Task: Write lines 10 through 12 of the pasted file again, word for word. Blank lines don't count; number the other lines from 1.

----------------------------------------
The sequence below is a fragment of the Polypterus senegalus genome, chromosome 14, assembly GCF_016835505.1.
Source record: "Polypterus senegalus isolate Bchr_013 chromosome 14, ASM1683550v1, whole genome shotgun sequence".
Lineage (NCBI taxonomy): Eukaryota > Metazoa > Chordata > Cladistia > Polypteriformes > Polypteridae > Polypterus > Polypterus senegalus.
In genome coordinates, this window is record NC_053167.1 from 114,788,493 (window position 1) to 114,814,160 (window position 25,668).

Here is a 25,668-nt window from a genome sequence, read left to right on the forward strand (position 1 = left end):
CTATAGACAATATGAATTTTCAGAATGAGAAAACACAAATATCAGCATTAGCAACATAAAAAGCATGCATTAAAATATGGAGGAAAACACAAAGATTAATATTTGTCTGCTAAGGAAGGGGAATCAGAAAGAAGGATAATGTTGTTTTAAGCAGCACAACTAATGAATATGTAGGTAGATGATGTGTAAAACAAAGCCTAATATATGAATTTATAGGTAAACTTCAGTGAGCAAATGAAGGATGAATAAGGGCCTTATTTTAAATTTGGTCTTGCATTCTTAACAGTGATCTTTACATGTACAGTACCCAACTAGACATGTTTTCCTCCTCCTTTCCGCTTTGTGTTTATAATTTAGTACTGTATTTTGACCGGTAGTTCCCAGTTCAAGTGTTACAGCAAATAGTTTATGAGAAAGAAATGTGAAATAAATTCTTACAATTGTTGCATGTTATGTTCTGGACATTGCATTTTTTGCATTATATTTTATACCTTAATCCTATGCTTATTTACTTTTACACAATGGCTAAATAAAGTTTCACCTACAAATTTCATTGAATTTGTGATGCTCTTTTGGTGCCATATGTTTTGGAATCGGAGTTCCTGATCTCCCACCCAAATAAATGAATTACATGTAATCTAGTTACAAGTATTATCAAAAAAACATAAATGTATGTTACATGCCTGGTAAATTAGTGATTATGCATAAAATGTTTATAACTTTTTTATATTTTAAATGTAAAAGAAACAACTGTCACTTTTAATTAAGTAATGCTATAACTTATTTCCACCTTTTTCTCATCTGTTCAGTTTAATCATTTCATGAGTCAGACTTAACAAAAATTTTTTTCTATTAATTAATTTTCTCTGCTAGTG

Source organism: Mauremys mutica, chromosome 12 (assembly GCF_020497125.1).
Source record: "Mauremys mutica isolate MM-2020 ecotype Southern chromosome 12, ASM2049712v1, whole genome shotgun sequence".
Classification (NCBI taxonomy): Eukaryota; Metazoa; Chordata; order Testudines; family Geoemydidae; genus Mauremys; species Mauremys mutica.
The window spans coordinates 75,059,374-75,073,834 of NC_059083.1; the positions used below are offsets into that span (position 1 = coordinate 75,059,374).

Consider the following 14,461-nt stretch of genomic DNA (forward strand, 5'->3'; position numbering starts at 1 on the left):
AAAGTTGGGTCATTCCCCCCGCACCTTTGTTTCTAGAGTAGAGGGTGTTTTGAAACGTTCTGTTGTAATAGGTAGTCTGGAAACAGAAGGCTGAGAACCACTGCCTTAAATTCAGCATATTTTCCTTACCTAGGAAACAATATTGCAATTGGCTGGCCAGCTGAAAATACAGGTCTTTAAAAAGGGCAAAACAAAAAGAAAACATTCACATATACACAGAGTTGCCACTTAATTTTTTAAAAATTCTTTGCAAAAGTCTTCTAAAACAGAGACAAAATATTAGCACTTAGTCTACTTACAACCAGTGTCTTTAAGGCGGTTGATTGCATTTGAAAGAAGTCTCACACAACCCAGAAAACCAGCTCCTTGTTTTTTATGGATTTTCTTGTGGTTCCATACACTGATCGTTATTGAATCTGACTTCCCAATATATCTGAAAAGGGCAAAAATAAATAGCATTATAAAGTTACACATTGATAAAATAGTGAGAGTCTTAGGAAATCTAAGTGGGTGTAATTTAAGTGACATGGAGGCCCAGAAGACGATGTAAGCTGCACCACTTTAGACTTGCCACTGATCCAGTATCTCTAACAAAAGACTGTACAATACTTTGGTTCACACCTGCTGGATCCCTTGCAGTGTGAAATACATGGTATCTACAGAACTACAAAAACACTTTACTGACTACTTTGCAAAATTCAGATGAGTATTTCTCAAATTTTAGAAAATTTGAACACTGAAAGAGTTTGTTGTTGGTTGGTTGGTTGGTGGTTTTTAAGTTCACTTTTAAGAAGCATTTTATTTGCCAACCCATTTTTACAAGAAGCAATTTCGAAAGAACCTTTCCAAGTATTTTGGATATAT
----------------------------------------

The window spans coordinates 75,059,374-75,073,834 of NC_059083.1; the positions used below are offsets into that span (position 1 = coordinate 75,059,374).

Consider the following 14,461-nt stretch of genomic DNA (forward strand, 5'->3'; position numbering starts at 1 on the left):
AAAGTTGGGTCATTCCCCCCGCACCTTTGTTTCTAGAGTAGAGGGTGTTTTGAAACGTTCTGTTGTAATAGGTAGTCTGGAAACAGAAGGCTGAGAACCACTGCCTTAAATTCAGCATATTTTCCTTACCTAGGAAACAATATTGCAATTGGCTGGCCAGCTGAAAATACAGGTCTTTAAAAAGGGCAAAACAAAAAGAAAACATTCACATATACACAGAGTTGCCACTTAATTTTTTAAAAATTCTTTGCAAAAGTCTTCTAAAACAGAGACAAAATATTAGCACTTAGTCTACTTACAACCAGTGTCTTTAAGGCGGTTGATTGCATTTGAAAGAAGTCTCACACAACCCAGAAAACCAGCTCCTTGTTTTTTATGGATTTTCTTGTGGTTCCATACACTGATCGTTATTGAATCTGACTTCCCAATATATCTGAAAAGGGCAAAAATAAATAGCATTATAAAGTTACACATTGATAAAATAGTGAGAGTCTTAGGAAATCTAAGTGGGTGTAATTTAAGTGACATGGAGGCCCAGAAGACGATGTAAGCTGCACCACTTTAGACTTGCCACTGATCCAGTATCTCTAACAAAAGACTGTACAATACTTTGGTTCACACCTGCTGGATCCCTTGCAGTGTGAAATACATGGTATCTACAGAACTACAAAAACACTTTACTGACTACTTTGCAAAATTCAGATGAGTATTTCTCAAATTTTAGAAAATTTGAACACTGAAAGAGTTTGTTGTTGGTTGGTTGGTTGGTGGTTTTTAAGTTCACTTTTAAGAAGCATTTTATTTGCCAACCCATTTTTACAAGAAGCAATTTCGAAAGAACCTTTCCAAGTATTTTGGATATAT